GUP Author




Curator, critic and artist Duncan Wooldridge reflects on Anastasia Mityukova’s (ongoing) Project Iceworm.

In the present moment, in a culture with almost simultaneous communication, we have begun to sense that distance has virtue. The proximity of our pictures brings to the continuous present an endless observation, a continuous recording, with place overlapping and becoming indistinct. Is it possible to imagine what arises from taking distance, being elsewhere? What are the potentials of being at a remove?

Anastasia Mityukova’s Project Iceworm offers a rich analogy of time and distance. Her project examines the hurried construction and abandonment of a cold-war nuclear military installation under the ice sheets of Greenland, as the United States anticipated battle with the Soviet Union and prepared to receive and retaliate with nuclear attacks. The site was closed, with chemical, biological, and nuclear waste left behind. The remote location seemed to promise, to the hurried thought of military planners, the protection of continual concealment under fresh layers of snow and ice. Recent reports of Global Heating suggest that the Ice Sheet in Greenland is in fact melting fast: the site of Project Iceworm could be revealed within decades.

With the threat of apocalypse always near, the Cold War is an interesting precursor for our current culture of living in the urgent now. Project Iceworm displayed a thinking that considered events in their immediate proximities alone: the distance of Greenland from the U.S. Mainland, and the climates presumed stability, provided licence to act recklessly, to leave behind waste and to pass consequence on to future inhabitants. This is not at all unfamiliar. Perhaps we might be struck by our contemporary response. Our surprise and concern – the project was well concealed and remains underreported – is followed by a sense that something more urgent is on the precipice. We have been prompted to defer, and to anticipate the next disruption. Endless deferral is the condition of the urgent now.

In spite of our complacency, Mityukova’s collection of materials revel in distant research, and we might take note of its method. Made at a remove that is forced but also willed, Mityukova was limited by the classified conditions of the site, it’s sparse documentation, and geographical remove. But nevertheless, distance is embraced. It is even sought: Mityukova welcomes it, because it enables an account, not of the ‘I was there’ or the ‘that has been’, but a record that arrives from an assembly of voices, of witnesses and participants, with of varying positions, occupying differing moments in time. Resisting a singular narrator, Project Iceworm is complex and fragmentary. Its significance might lay beyond what it tells us about Greenland, in its instruction as to how to think beyond the self.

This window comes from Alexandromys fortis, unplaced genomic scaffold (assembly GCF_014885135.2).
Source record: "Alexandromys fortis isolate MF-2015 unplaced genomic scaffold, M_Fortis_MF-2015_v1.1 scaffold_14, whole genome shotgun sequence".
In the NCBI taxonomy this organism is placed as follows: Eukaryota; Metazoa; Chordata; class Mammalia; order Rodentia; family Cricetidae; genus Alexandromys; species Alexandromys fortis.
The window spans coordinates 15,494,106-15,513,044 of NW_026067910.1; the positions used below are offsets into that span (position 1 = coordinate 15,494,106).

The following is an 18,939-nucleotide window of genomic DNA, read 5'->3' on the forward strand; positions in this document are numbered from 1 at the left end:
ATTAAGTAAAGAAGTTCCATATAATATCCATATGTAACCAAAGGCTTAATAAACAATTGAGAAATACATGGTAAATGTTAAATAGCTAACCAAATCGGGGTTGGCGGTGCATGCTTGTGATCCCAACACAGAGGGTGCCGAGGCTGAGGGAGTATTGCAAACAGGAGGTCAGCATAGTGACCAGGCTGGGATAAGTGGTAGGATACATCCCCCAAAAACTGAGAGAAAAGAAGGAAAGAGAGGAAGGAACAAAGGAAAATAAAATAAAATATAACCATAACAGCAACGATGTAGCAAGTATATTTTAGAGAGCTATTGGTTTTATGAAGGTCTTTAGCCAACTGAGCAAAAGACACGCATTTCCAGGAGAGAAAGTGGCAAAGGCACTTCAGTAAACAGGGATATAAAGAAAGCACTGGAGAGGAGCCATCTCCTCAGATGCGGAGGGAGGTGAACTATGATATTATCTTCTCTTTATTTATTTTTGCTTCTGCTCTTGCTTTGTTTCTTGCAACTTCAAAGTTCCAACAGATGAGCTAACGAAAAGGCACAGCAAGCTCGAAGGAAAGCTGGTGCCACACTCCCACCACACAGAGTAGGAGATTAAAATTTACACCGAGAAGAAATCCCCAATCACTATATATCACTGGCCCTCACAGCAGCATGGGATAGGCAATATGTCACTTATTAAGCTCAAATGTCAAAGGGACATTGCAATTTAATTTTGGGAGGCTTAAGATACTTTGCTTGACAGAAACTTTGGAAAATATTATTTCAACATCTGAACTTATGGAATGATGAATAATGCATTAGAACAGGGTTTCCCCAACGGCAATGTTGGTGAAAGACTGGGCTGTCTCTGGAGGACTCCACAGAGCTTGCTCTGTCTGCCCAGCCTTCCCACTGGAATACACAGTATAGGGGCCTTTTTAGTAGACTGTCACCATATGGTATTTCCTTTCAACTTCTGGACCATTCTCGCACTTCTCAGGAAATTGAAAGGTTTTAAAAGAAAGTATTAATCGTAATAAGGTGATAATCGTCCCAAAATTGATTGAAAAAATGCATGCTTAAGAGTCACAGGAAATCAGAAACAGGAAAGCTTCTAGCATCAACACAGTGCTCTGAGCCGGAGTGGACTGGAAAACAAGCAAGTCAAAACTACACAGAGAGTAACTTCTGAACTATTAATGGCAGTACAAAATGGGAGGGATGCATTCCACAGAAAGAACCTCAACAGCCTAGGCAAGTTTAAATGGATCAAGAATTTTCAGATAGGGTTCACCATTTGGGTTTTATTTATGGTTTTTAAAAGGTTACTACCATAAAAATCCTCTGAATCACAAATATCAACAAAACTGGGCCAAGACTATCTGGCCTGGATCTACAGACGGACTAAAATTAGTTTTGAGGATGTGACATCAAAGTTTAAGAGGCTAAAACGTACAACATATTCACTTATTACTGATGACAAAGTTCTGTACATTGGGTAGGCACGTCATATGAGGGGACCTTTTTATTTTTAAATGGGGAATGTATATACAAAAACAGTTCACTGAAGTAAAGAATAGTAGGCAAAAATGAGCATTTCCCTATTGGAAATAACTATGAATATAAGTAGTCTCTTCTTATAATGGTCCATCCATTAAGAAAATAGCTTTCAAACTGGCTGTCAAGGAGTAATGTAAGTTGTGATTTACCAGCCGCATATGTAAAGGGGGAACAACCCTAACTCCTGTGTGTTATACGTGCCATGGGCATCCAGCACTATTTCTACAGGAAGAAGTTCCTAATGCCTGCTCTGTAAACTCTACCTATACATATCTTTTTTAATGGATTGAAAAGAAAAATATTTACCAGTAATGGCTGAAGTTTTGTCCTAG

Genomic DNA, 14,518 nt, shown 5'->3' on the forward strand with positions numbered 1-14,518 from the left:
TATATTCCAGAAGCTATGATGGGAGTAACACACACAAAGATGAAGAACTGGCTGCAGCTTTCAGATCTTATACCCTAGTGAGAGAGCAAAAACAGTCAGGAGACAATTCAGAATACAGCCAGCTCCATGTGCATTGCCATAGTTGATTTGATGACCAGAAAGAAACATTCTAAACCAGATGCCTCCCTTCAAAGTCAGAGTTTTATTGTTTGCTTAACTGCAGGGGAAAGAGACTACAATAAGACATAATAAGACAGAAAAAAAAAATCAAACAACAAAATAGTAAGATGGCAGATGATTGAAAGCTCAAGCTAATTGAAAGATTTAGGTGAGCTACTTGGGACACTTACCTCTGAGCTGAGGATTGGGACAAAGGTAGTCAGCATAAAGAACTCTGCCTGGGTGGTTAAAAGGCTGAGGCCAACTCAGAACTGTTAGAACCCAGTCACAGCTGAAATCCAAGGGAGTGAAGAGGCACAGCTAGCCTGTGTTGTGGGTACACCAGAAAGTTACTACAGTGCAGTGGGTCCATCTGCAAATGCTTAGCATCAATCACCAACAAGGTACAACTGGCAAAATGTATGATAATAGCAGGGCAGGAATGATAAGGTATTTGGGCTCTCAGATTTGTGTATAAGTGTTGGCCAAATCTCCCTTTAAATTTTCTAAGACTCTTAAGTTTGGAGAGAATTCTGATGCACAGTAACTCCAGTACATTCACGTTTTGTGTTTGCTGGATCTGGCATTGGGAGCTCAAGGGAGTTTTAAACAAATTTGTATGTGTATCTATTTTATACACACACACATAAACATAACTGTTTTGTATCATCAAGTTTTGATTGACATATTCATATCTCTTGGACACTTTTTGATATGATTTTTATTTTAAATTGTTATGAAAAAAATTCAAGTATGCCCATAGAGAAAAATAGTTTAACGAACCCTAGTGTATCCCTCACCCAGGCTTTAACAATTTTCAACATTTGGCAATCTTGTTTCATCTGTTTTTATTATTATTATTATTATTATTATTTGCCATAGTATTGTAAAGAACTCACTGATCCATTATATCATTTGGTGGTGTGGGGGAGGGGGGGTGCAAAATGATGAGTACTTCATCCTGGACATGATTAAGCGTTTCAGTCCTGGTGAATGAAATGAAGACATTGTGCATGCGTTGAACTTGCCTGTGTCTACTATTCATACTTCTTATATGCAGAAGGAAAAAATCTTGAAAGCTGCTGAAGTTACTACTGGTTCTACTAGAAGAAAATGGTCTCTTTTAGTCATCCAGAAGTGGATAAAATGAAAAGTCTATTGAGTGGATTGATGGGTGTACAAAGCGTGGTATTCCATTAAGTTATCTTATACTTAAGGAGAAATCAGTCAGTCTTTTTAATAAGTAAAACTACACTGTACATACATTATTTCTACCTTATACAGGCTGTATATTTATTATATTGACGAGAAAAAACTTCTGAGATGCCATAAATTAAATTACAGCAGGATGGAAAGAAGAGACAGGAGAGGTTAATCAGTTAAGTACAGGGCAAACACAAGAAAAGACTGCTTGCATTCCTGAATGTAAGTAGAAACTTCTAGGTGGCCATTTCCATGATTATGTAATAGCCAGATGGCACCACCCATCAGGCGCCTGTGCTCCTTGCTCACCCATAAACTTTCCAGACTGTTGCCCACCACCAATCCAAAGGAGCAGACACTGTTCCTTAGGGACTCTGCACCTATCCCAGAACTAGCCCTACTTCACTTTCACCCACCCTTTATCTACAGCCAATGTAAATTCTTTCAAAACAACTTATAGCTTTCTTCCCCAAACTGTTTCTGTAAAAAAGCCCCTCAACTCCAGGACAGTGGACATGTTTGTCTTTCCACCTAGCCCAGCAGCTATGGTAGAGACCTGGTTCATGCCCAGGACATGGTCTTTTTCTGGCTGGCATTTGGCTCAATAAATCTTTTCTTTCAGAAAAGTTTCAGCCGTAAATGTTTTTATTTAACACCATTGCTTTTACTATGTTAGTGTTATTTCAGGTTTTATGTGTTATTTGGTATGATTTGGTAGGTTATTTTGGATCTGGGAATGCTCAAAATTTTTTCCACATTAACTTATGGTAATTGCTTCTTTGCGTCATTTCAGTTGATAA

In the 24/7 world, we must feel, and bear witness, and demonstrate, urgently. We have given up the time to resist and to think and to pause. Project Iceworm shows this to be a catastrophic error. It is something that we risk repeating. We cannot, and need not be guided to a decision, an event, or be prompted to feel. We need to become informed. And we need more time. We need the space to see clearly, beyond the urgency of daily alarm, and beyond the limits of our own experience, the urgency of our moment. We need to be able to think, and see, so as to act at a distance. Because of this, we need a photography that can see the consequence that is yet to come.

The Project Iceworm by Anastasia Mityukova is on view until the 23d of February 2020 at FOTODOK, Utrecht (NL) – within the group exhibition Joint Memory: Photographic Fragments. Anastasia talks about the project at the event Networked Memory on the 30th of January at FOTODOK.